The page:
An Enron-style defense
Lawyers for Skilling and Lay are offering up an audacious theme: There was absolutely nothing wrong at Enron.
NEW YORK (FORTUNE) - The first thing you notice is that the courtroom is far smaller than you'd expect. The business trial of the century ought to play out on a grand stage. But the trial of Ken Lay and Jeffrey Skilling is unfolding inside a theater that can only be described as intimate.
Friends and foes alike -- defendants, their lawyers and families, prosecutors, reporters -- will be living together in this windowless space for the next four-plus months. They brush past one another on breaks and share uncomfortable rides in cramped elevators. And the former CEOs of Enron, on trial for defrauding stockholders and orchestrating America's biggest corporate fraud, are behaving much as they did back in the day.
There's Ken Lay, always the friendly glad-hander, patting the backs of everyone in sight -- even those he has no reason to like. And there's Jeff Skilling, the brains of the operation, forcing a smile that doesn't quite hide a snarl. On one elevator ride during a break in the proceedings, he shakes his head in reaction to prosecutor Kathy Ruemmler's methodical questioning of Mark Koenig, Enron's former chief of investor relations. "Welcome to the United States," he says, his voice filled with sarcasm. "Welcome to the United States."
To make the trial even more surreal for those of us who have covered the story for years, the defense lawyers have come to resemble those they're defending. Lay's lawyer, 65-year-old Texas courtroom legend Mike Ramsey, is as folksy as Kenny Boy himself. Daniel Petrocelli, the L.A. lawyer best known for getting a civil-court jury to find O.J. Simpson liable for murder, defends Skilling in language that could have come from Skilling himself.
But the biggest surprise of the trial so far is the path the defense is taking to keep its clients out of jail: The two men are seeking not merely acquittal but flat-out redemption, so they offer up a remarkably audacious theme: There was absolutely nothing wrong at Enron.
Enron was a "shining star," declares Petrocelli early in the trial. "The businesses could not have been doing better." Ramsey, who won acquittal for real estate heir Robert Durst (charged with murder after admitting to shooting his elderly neighbor and dumping the body into Galveston Bay), says in his rambling opening argument that Enron was "one of the finest free-market institutions the country has ever seen -- or the world has ever seen."
And what of the 16 former Enron execs who pleaded guilty to crimes, many of whom will testify against Lay and Skilling? They didn't commit crimes either -- they were coerced into bogus confessions by the government. (The exception: the defense's designated bad guy, former Enron CFO Andy Fastow, and his two deputies.) To sum up: Even people who say they are guilty are not guilty!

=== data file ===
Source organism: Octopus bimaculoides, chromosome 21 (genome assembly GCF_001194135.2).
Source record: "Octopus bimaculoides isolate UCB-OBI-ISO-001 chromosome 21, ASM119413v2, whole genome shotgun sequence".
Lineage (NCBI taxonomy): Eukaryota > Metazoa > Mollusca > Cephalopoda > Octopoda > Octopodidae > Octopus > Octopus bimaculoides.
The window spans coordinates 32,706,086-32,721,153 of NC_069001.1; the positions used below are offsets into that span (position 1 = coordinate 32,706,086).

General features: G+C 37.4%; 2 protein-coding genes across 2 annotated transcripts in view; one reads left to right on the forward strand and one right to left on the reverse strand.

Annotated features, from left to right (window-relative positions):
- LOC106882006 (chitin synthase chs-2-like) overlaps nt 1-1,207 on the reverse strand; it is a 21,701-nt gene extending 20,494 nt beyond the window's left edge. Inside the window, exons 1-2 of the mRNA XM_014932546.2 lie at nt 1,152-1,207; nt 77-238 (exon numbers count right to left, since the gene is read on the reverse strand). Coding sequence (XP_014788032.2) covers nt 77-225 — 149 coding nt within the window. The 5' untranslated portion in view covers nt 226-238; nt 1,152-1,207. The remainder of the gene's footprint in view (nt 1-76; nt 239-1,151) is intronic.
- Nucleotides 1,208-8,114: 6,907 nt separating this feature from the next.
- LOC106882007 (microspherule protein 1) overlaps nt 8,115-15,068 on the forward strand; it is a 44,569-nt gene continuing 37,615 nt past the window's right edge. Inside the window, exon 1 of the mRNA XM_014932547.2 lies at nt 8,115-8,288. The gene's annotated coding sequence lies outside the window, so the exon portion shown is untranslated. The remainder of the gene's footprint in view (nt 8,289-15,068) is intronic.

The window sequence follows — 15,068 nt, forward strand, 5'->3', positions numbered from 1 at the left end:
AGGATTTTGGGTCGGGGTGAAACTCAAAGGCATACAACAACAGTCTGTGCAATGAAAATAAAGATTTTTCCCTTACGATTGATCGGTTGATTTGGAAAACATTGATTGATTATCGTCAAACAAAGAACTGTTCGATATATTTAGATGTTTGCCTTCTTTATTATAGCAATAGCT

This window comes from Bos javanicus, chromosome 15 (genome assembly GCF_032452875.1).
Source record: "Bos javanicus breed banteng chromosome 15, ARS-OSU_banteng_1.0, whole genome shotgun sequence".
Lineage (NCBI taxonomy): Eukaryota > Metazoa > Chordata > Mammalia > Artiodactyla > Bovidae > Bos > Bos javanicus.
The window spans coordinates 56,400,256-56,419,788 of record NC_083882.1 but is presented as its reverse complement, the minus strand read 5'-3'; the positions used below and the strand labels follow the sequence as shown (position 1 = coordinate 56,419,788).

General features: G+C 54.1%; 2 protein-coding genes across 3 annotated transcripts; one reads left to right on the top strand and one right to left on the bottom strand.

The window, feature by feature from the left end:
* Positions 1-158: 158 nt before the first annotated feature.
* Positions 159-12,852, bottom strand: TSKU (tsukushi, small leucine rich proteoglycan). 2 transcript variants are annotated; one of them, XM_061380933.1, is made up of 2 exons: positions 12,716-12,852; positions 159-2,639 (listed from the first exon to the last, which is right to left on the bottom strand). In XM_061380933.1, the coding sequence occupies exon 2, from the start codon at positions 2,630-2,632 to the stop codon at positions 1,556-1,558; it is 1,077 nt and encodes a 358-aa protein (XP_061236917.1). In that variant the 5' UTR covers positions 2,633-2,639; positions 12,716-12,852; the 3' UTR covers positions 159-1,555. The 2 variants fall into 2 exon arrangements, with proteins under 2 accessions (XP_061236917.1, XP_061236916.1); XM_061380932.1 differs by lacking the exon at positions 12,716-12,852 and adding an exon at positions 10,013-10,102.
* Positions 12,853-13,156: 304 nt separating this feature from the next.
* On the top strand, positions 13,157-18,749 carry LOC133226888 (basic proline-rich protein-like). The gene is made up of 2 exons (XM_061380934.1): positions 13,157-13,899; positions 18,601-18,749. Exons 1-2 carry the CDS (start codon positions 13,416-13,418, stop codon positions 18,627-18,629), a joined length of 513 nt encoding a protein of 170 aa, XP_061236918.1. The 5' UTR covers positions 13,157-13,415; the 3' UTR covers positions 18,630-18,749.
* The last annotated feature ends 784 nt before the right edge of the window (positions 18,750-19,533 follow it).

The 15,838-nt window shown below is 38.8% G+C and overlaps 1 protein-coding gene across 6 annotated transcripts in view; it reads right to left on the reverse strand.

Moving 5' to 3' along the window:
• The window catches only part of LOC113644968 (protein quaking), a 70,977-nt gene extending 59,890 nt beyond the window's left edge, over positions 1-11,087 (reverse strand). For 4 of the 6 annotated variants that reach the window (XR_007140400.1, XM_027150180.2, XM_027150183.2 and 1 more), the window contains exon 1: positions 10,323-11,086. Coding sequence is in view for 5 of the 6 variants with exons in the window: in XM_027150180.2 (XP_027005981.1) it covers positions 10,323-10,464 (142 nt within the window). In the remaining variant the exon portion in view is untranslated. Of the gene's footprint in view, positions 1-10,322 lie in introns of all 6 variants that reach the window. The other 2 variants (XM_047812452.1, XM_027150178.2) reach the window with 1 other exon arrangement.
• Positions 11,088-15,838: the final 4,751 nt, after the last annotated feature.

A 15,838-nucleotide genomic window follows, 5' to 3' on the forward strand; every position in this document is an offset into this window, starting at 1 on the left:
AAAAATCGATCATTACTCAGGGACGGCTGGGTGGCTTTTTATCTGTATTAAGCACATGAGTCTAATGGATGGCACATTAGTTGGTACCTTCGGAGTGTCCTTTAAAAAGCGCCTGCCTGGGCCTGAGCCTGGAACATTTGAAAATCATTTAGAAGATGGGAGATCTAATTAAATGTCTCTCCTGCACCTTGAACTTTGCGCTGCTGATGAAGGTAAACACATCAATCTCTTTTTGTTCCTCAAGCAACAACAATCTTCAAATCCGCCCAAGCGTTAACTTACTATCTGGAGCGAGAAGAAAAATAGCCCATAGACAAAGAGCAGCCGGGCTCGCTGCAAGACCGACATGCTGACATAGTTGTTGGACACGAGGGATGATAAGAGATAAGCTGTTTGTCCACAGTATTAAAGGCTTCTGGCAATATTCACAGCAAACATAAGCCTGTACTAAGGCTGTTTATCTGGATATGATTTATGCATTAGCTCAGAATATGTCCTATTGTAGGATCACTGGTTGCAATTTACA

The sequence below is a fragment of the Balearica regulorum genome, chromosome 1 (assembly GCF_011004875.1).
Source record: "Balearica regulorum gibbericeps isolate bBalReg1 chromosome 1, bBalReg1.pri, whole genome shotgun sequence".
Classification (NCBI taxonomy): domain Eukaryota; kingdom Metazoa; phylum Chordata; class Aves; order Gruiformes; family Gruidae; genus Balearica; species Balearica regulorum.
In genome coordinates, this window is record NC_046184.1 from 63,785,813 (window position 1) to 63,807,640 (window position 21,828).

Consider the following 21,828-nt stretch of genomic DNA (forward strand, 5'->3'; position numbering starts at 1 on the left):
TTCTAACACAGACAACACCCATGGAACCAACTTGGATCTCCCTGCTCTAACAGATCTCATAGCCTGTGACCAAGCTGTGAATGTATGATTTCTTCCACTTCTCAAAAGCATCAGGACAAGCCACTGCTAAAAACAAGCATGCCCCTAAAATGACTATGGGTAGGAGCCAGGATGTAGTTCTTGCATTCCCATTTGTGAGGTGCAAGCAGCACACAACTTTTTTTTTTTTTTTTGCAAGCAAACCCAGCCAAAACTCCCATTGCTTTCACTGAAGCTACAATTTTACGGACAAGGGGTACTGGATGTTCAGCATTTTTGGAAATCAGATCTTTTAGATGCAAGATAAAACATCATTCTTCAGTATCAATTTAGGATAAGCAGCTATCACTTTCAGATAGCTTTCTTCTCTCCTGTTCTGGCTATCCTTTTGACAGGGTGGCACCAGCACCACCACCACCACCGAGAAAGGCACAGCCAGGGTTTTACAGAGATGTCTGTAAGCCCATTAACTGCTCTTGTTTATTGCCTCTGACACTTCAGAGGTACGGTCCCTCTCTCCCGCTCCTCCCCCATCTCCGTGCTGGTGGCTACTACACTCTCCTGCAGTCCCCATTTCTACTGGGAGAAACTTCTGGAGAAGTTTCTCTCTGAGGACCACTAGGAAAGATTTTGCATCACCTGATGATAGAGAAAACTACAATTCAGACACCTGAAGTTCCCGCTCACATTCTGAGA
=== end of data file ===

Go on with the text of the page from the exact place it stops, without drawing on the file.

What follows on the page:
That's a lot to swallow. It requires jurors to believe that a huge, healthy company could vaporize overnight. The defense explanation for Enron's failure? A panic-driven "run on the bank" triggered by short-sellers and the media, who focused unfairly on Fastow's private partnerships and the company's accounting.
Despite murky language in Enron's SEC filings, the defense insists that Fastow's LJM partnerships were properly disclosed. (Petrocelli: "Not a single person thought there was anything wrong with this.")
The burden of proof is on the government. But the opening argument on behalf of the Justice Department's special Enron Task Force was sharp. Prosecutor John Hueston said the tale of Enron is "a simple case. It is not about accounting. It is about lies and choices."
At Enron, he argued, profits were a fungible commodity. For example, a July 17, 2000, e-mail, flashed on a giant screen in the courtroom: "Speaking of closed, it looks like we may be looking to beat the Street by 2 cents instead of 1 cent. I understand [former chief accounting officer Rick Causey] spoke to Skilling today, and this was his preference."
There's nothing wrong with trying to meet Wall Street's numbers. But this e-mail was sent more than two weeks after the quarter had "closed," as the accountant who wrote it noted. The profits from actual business had been tallied. Yet the number Enron decided to report kept climbing. A July 14 draft press release showed earnings at 32 cents (matching Wall Street's estimate); a July 17 draft put the number at 33 cents; after Skilling's reported intervention, Enron eventually announced that it had earned 34 cents.
How will the defense handle such evidence? Addressing the e-mail, and earnings manipulation, Petrocelli told jurors, "It's a totally normal document. There are countless documents like that about what numbers have to be pulled together to meet the Street's earnings."
It was a stunning, Enron-like "You just don't get it" claim, a favorite Skilling line. Lawyers watching the trial have voiced surprise to see that strategy instead of one that encourages the jury to view Lay and Skilling as fallible but not criminal. But if it's a ballsy, risky defense, that's clearly what Lay and Skilling want. In the fight of their lives, the two men are offering a defense worthy of Enron.